“What kind of bad news are you talking about, Dad?
“Baby, come to the hospital. Paul had an accident and-” he said, paused, and took a breath. “And it’s not good.”
Paola felt paralyzed as her bad assumptions fell to the ground. “I’ll be right there, Dad,” she said, hung up the phone, and went to the hospital with her mother.
Driving to the hospital, Susan scolded her. “What I told you, huh? You were creating a soap opera in your head instead of considering what I told you.” She stopped, just to take a breath. “Also, did you notice that bad news doesn’t always travel fast?”
Unable to utter a word, Paola just listened to her mother. She felt sorry but didn’t admit it. Too much fucking pride. She thought it was easy to assume a wrong idea about Paul instead of waiting until the bad news came. All the way to the hospital, her mom did not stop scolding her. It seemed like she had a certain skill in driving and arguing at the same time.
Paola kept quiet.
“Did you call his family?” Susan asked.
“I don’t know them.”
“What do you mean ‘you don’t know them’?”
She rolled her eyes. “Mom, we’ve been going out for a month, ok?”
“A month? Your father introduced me to his family a week after we met.”
“Back in the day,” Paola said, sarcastically.
Susan made a face. “What are you insinuating? That I’m old?”
“I didn’t say anything, mom.”
Susan decided to stop talking, but Paola wasn’t done. “About the car accident,” she said, “what if Paul was with somebody else?”
“There you go again,” Susan said while rolling her eyes.
George told Susan that he’d be in the lobby of the hospital, waiting for them. The big glass door opened automatically as they approached it. Once they were in, Paola looked around. George wasn’t there. The Admission desk was in the middle, and a young, brown-haired woman in a pink outfit was on the phone while putting a manila envelope in a black three-drawer file cabinet. There were seats on both sides of the Admission Desk, and sick-looking people on every single one of them.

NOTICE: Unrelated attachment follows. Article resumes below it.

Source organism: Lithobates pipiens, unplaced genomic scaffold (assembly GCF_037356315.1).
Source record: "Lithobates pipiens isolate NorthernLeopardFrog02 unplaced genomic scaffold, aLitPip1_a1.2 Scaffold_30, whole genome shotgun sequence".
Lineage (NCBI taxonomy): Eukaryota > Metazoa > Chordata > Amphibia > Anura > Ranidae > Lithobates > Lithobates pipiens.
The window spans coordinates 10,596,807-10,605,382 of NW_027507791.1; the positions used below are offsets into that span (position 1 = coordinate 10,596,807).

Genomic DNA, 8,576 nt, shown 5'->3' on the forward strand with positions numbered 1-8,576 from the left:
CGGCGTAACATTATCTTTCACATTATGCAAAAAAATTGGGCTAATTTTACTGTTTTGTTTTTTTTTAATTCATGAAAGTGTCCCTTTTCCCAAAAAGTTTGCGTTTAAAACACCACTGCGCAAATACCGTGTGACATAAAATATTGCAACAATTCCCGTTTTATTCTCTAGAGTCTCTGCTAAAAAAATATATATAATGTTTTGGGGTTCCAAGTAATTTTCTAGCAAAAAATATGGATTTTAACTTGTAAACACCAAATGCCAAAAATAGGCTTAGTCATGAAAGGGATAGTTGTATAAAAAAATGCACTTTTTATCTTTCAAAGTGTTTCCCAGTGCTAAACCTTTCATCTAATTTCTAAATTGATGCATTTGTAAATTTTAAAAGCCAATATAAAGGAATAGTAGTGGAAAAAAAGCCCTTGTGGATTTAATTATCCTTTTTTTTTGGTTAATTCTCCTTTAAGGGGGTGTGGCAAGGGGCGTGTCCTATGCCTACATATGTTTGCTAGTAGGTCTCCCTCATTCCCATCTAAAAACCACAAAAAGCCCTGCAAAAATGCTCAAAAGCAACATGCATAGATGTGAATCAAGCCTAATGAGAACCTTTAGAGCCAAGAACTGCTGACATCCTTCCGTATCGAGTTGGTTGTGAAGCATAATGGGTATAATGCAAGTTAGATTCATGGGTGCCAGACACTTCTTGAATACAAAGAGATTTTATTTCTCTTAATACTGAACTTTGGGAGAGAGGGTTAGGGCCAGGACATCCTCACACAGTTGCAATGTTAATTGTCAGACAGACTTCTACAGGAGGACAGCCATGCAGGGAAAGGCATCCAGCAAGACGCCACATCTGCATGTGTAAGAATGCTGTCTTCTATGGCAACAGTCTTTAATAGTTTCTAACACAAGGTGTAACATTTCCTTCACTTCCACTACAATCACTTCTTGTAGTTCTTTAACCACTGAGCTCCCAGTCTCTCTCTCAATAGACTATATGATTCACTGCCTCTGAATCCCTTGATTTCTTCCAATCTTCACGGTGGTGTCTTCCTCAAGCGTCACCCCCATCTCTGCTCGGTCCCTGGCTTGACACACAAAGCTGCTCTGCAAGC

The brown-haired woman saw Paola and signaled her to wait because the phone call was apparently more important. Susan and Paola looked at each other, thinking just how rude the nurse was. Then, from afar, George opened the restroom’s door and walked towards his family.
After having hugged his father, Paola asked, “Did you see him, Dad?”
“No, I didn’t. They say he is severely injured and also had a heart attack.”
“Did you say heart attack?” Paola asked, not quite getting what he just said.
Susan was also surprised to hear that.
“Yes, that is what the doctor said,” George answered.
“I don’t think so,” Paola said, with his index finger moving like windshield wipers in front of her. “Paul is not that old to have a heart attack.”
“I don’t know, let’s wait for the doctor and see what happen,” George suggested.